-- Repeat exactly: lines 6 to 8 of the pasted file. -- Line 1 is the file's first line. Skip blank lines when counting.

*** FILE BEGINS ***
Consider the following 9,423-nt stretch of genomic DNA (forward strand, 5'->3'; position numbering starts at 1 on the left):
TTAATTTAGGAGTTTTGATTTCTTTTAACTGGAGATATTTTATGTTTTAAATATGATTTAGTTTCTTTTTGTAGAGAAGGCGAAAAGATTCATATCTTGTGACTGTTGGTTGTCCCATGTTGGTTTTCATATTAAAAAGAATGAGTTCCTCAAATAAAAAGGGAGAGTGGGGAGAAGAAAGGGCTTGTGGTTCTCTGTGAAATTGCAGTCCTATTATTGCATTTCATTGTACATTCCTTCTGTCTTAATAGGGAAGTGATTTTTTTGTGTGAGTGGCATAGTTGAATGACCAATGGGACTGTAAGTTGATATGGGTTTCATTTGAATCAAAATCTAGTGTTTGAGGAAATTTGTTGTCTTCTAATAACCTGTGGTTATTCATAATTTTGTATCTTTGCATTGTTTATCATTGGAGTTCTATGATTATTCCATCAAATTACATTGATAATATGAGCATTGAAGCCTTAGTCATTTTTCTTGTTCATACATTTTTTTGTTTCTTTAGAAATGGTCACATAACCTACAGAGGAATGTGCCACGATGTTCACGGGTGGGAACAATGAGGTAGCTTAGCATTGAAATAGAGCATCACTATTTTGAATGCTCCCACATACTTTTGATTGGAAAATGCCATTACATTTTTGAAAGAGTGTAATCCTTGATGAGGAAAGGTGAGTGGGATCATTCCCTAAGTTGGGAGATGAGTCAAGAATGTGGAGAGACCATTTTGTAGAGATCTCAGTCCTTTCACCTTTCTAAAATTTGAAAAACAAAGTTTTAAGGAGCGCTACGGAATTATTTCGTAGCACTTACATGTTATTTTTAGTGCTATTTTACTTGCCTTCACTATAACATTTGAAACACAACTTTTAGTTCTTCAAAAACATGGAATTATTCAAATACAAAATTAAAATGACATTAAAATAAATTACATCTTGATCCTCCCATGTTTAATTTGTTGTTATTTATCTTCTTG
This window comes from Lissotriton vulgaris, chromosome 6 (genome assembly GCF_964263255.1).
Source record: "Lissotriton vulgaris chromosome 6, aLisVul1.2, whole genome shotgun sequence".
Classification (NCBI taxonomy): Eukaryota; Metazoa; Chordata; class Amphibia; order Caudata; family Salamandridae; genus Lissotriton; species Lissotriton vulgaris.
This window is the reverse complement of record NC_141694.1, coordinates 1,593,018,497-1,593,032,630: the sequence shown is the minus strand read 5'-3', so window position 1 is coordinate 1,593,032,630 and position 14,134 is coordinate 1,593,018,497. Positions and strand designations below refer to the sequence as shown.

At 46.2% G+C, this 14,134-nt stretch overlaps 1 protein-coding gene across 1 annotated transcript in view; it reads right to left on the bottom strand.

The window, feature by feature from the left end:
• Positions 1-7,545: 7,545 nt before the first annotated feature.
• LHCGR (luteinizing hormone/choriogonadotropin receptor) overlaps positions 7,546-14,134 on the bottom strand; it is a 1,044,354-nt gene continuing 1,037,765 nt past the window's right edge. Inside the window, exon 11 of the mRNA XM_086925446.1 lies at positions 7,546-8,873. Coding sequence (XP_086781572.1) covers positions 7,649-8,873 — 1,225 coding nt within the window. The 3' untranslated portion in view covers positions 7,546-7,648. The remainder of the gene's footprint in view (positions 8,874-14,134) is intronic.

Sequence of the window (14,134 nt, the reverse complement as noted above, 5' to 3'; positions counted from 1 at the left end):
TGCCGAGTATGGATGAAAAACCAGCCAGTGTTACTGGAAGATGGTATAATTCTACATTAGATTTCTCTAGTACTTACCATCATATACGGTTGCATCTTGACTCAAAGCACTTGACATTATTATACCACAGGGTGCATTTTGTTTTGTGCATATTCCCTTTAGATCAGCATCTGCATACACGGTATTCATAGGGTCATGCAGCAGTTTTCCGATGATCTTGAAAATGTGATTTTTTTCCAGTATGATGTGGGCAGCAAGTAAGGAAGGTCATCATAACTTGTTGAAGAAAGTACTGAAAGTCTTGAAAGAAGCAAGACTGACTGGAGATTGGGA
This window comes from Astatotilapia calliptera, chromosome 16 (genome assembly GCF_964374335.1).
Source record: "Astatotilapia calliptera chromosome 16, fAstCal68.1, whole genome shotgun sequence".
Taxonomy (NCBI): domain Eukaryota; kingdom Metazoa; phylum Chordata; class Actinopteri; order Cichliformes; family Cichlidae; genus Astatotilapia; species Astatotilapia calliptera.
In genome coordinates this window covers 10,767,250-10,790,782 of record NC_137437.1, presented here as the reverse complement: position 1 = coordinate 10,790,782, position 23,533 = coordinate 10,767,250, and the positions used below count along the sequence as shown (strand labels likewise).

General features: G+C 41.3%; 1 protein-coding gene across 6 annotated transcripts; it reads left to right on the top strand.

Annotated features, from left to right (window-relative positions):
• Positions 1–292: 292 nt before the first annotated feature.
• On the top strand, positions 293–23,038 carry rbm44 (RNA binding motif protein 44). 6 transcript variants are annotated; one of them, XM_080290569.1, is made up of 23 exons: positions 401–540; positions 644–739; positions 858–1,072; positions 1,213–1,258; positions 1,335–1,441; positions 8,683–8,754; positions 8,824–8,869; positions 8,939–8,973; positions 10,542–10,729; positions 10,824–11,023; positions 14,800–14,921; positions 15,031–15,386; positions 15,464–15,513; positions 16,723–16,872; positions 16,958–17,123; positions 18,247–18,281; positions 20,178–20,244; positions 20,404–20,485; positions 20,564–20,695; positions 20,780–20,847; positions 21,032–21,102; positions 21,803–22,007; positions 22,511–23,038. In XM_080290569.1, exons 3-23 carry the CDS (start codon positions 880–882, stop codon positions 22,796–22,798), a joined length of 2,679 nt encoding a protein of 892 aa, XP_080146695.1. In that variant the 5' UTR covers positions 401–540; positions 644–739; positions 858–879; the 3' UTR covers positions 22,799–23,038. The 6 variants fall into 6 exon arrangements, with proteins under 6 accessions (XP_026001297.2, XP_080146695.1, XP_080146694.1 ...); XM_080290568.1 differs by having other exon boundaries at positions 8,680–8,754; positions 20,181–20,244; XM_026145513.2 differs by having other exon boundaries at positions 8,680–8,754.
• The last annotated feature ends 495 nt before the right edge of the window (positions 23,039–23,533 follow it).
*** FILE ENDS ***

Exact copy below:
This window is the reverse complement of record NC_141694.1, coordinates 1,593,018,497-1,593,032,630: the sequence shown is the minus strand read 5'-3', so window position 1 is coordinate 1,593,032,630 and position 14,134 is coordinate 1,593,018,497. Positions and strand designations below refer to the sequence as shown.

At 46.2% G+C, this 14,134-nt stretch overlaps 1 protein-coding gene across 1 annotated transcript in view; it reads right to left on the bottom strand.

The window, feature by feature from the left end: